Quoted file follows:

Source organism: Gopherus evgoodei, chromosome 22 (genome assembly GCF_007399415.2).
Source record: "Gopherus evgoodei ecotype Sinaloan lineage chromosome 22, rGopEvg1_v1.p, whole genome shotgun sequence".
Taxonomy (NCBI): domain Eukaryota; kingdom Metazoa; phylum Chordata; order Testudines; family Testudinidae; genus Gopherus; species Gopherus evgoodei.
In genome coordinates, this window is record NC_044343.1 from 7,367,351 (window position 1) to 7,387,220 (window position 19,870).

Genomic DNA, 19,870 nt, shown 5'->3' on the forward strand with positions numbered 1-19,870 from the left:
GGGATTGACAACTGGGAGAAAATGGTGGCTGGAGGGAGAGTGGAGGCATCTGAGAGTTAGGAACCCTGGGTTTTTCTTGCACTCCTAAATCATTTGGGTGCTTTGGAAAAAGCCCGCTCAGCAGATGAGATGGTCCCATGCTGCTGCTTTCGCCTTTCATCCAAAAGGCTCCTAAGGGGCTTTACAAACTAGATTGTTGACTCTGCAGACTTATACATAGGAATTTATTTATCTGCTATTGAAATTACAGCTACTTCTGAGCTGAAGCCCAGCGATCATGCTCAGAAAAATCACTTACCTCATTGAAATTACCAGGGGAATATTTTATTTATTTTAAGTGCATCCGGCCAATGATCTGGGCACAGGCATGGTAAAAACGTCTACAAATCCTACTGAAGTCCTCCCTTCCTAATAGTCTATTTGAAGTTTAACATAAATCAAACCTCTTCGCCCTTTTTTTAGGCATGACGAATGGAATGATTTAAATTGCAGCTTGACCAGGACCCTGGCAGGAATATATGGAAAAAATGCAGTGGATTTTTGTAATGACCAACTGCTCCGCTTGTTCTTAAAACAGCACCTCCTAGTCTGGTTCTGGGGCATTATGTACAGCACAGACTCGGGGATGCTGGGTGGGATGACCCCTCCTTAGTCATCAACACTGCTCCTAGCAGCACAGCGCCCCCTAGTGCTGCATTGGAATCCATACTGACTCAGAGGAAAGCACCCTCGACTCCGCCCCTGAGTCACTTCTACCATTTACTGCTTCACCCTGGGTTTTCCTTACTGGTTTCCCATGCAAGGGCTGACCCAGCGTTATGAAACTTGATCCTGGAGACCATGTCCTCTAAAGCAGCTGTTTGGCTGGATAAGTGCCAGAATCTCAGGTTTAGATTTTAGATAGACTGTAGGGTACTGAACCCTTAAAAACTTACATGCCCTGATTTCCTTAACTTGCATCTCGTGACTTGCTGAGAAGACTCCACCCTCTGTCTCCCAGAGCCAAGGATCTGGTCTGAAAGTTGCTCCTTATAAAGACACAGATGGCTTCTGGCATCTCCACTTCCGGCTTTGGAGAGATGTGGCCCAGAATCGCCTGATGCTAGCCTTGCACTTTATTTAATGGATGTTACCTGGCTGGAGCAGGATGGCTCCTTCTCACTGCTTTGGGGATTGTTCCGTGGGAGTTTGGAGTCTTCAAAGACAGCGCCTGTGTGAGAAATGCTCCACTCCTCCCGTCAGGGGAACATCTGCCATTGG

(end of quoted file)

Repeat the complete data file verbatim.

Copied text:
Source organism: Gopherus evgoodei, chromosome 22 (genome assembly GCF_007399415.2).
Source record: "Gopherus evgoodei ecotype Sinaloan lineage chromosome 22, rGopEvg1_v1.p, whole genome shotgun sequence".
Taxonomy (NCBI): domain Eukaryota; kingdom Metazoa; phylum Chordata; order Testudines; family Testudinidae; genus Gopherus; species Gopherus evgoodei.
In genome coordinates, this window is record NC_044343.1 from 7,367,351 (window position 1) to 7,387,220 (window position 19,870).

Genomic DNA, 19,870 nt, shown 5'->3' on the forward strand with positions numbered 1-19,870 from the left:
GGGATTGACAACTGGGAGAAAATGGTGGCTGGAGGGAGAGTGGAGGCATCTGAGAGTTAGGAACCCTGGGTTTTTCTTGCACTCCTAAATCATTTGGGTGCTTTGGAAAAAGCCCGCTCAGCAGATGAGATGGTCCCATGCTGCTGCTTTCGCCTTTCATCCAAAAGGCTCCTAAGGGGCTTTACAAACTAGATTGTTGACTCTGCAGACTTATACATAGGAATTTATTTATCTGCTATTGAAATTACAGCTACTTCTGAGCTGAAGCCCAGCGATCATGCTCAGAAAAATCACTTACCTCATTGAAATTACCAGGGGAATATTTTATTTATTTTAAGTGCATCCGGCCAATGATCTGGGCACAGGCATGGTAAAAACGTCTACAAATCCTACTGAAGTCCTCCCTTCCTAATAGTCTATTTGAAGTTTAACATAAATCAAACCTCTTCGCCCTTTTTTTAGGCATGACGAATGGAATGATTTAAATTGCAGCTTGACCAGGACCCTGGCAGGAATATATGGAAAAAATGCAGTGGATTTTTGTAATGACCAACTGCTCCGCTTGTTCTTAAAACAGCACCTCCTAGTCTGGTTCTGGGGCATTATGTACAGCACAGACTCGGGGATGCTGGGTGGGATGACCCCTCCTTAGTCATCAACACTGCTCCTAGCAGCACAGCGCCCCCTAGTGCTGCATTGGAATCCATACTGACTCAGAGGAAAGCACCCTCGACTCCGCCCCTGAGTCACTTCTACCATTTACTGCTTCACCCTGGGTTTTCCTTACTGGTTTCCCATGCAAGGGCTGACCCAGCGTTATGAAACTTGATCCTGGAGACCATGTCCTCTAAAGCAGCTGTTTGGCTGGATAAGTGCCAGAATCTCAGGTTTAGATTTTAGATAGACTGTAGGGTACTGAACCCTTAAAAACTTACATGCCCTGATTTCCTTAACTTGCATCTCGTGACTTGCTGAGAAGACTCCACCCTCTGTCTCCCAGAGCCAAGGATCTGGTCTGAAAGTTGCTCCTTATAAAGACACAGATGGCTTCTGGCATCTCCACTTCCGGCTTTGGAGAGATGTGGCCCAGAATCGCCTGATGCTAGCCTTGCACTTTATTTAATGGATGTTACCTGGCTGGAGCAGGATGGCTCCTTCTCACTGCTTTGGGGATTGTTCCGTGGGAGTTTGGAGTCTTCAAAGACAGCGCCTGTGTGAGAAATGCTCCACTCCTCCCGTCAGGGGAACATCTGCCATTGG